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Frank Ching is a Hong Kong-based journalist.

Virtually on the eve of Xi Jinping's visit to the United States, both the Chinese and U.S. governments took steps to ensure a smooth summit with Barack Obama. President Xi sent a special envoy, Politburo member Meng Jianzhu, to Washington to defuse the issue of cybersecurity and, the following week, the U.S. for the first time sent one of China's most wanted fugitives back to the country.

Although the official Chinese media reported that Mr. Meng and U.S. officials reached "important consensus on combatting cybercrimes," this contentious issue will doubtless still be high on the agenda when the two leaders meet Thursday and Friday. President Obama himself warned only days ago that his administration was preparing a series of measures against China over online attacks, but such steps won't be taken before the meetings with Mr. Xi.

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Meanwhile, the repatriation of Yang Jinjun, one of China's 100 most-wanted fugitives abroad, saw a turnaround in Beijing's attitude, from badmouthing the United States for telling China not to send covert agents into the country in its attempt to repatriate suspects to praising Washington for its co-operation.

A related issue is China's continuing refusal to take back some 40,000 illegal immigrants on the grounds that there is no proof that they are Chinese nationals.

Other issues on the agenda will include the South China Sea, China's draft law for foreign NGOs, a bilateral investment treaty, climate change, human rights, North Korea, Taiwan and possibly Hong Kong.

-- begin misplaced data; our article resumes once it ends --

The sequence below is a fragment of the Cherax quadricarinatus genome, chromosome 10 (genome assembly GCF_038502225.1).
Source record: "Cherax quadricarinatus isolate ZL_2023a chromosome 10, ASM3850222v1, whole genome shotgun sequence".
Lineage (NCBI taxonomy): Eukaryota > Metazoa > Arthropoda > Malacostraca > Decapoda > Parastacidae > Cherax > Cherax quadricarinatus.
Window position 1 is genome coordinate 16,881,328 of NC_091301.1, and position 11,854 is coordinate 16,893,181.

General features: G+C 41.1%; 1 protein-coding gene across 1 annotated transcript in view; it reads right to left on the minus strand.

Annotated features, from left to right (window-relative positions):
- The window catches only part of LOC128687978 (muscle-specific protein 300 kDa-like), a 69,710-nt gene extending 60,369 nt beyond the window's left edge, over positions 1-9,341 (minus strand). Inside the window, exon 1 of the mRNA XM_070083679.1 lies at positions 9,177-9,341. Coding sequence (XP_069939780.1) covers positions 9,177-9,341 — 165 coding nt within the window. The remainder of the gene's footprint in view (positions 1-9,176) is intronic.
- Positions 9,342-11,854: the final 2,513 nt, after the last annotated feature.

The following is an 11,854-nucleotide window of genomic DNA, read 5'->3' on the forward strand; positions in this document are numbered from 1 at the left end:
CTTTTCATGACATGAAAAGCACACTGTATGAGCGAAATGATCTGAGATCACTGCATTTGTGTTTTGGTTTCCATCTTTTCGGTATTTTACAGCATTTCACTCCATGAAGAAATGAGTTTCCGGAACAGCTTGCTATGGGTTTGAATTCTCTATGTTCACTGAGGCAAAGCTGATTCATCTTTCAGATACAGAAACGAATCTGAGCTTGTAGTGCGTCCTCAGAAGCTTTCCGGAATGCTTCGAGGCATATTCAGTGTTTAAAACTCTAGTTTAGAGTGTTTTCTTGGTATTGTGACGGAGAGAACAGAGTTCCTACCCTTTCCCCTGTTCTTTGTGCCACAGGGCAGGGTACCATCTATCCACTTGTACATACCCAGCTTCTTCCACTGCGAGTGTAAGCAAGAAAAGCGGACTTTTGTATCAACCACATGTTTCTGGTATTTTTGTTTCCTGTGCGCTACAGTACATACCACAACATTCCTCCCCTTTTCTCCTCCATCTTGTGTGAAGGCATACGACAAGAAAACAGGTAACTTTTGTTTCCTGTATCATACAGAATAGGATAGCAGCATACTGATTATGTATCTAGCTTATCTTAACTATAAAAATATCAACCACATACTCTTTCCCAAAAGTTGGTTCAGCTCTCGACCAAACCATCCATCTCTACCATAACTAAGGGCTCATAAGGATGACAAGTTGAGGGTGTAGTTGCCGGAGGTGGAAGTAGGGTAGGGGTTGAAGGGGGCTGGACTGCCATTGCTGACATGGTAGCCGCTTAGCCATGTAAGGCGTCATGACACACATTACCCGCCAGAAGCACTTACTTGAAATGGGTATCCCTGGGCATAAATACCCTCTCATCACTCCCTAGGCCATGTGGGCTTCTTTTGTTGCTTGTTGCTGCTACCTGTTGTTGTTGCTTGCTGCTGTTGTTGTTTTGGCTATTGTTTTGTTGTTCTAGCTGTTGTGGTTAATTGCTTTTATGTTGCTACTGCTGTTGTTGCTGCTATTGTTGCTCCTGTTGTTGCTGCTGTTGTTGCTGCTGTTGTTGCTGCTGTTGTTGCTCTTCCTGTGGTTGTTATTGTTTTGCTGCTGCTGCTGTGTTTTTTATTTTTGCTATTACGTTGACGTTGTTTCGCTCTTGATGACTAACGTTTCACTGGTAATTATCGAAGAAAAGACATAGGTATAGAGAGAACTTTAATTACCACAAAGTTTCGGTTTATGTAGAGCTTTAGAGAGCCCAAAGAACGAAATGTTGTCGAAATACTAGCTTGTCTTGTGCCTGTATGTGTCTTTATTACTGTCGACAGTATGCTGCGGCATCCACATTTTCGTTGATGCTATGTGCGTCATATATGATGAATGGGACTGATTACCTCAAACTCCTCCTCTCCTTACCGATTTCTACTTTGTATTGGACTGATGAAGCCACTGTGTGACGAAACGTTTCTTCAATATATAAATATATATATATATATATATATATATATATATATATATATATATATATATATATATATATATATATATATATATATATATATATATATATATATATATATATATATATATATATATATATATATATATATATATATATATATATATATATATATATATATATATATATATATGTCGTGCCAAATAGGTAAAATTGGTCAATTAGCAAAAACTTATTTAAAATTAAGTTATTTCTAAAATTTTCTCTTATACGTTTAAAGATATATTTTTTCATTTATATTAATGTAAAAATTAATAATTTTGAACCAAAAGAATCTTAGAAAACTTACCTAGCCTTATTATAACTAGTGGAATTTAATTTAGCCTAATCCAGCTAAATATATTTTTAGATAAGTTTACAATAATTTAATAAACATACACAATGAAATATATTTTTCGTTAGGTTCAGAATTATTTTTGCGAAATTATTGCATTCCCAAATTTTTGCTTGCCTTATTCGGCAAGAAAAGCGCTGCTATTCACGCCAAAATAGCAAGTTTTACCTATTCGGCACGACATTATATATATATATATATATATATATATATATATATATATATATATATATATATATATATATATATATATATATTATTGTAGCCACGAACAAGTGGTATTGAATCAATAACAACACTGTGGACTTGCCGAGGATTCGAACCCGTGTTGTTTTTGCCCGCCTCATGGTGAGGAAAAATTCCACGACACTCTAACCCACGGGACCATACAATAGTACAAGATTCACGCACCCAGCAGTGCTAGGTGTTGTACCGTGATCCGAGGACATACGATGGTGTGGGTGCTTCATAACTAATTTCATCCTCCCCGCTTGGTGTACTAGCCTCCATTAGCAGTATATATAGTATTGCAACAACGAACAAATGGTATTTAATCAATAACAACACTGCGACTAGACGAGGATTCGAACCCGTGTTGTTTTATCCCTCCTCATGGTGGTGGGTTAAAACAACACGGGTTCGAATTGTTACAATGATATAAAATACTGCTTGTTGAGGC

There has been a sea change in the domestic American attitude toward China, and the business community, which in the past could always be counted on to argue against hardline U.S. positions so as not to jeopardize business opportunities, is no longer solidly pro-China. U.S. businesses now see a shrinking market share in China and the old enthusiasm is no longer there.

The successful conclusion of an investment treaty could change that, but that is not in the works since the Chinese so far have been insisting on a long "negative list" with many sectors barring foreign investment altogether.

However, the Obama administration is still very much invested in the policy of encouraging China to play a positive role internationally, and to co-operate with China where interests overlap and to manage differences where they don't.

The most substantive issue to be confronted is cybersecurity. The New York Times reported Sept. 20 that the U.S. is seeking an accord for cyberspace with China in which each country will pledge not to be the first to use cyberweapons to cripple the other's critical infrastructure during peacetime. This follows the theft of 22 million personal security files from the U.S. Office of Personnel and Management as a result of a large-scale cyberattacks traced back to China.

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Ever since Mr. Obama sought to engage Mr. Xi on the cyber issue when they met in California in 2013, the Chinese have denied their military was involved and insisted that they themselves were victims of cyberattacks from the U.S.

A United Nations working group, involving experts from 20 countries, including both China and the United States, earlier this year adopted a non-binding code of conduct in which no state should allow activity that "intentionally damages critical infrastructure or otherwise impairs the use and operation of critical infrastructure to provide services to the public."

This code may well form the basis for a binding U.S.-Chinese accord on the issue. That would be a useful first step to agree on the rules of the road. However, cyberattacks are much more difficult to trace than conventional and nuclear attacks, and verification is much more of an issue than in the case of other attacks, especially when China is adamant that it has never engaged in such behaviour.

If the U.S. does have evidence of such Chinese conduct, it should push back by making it public rather than simply disclosing it to the Chinese side behind closed doors. Meanwhile, it has to do a much better job of protecting its own confidential information, rather than ask others to please not steal it.

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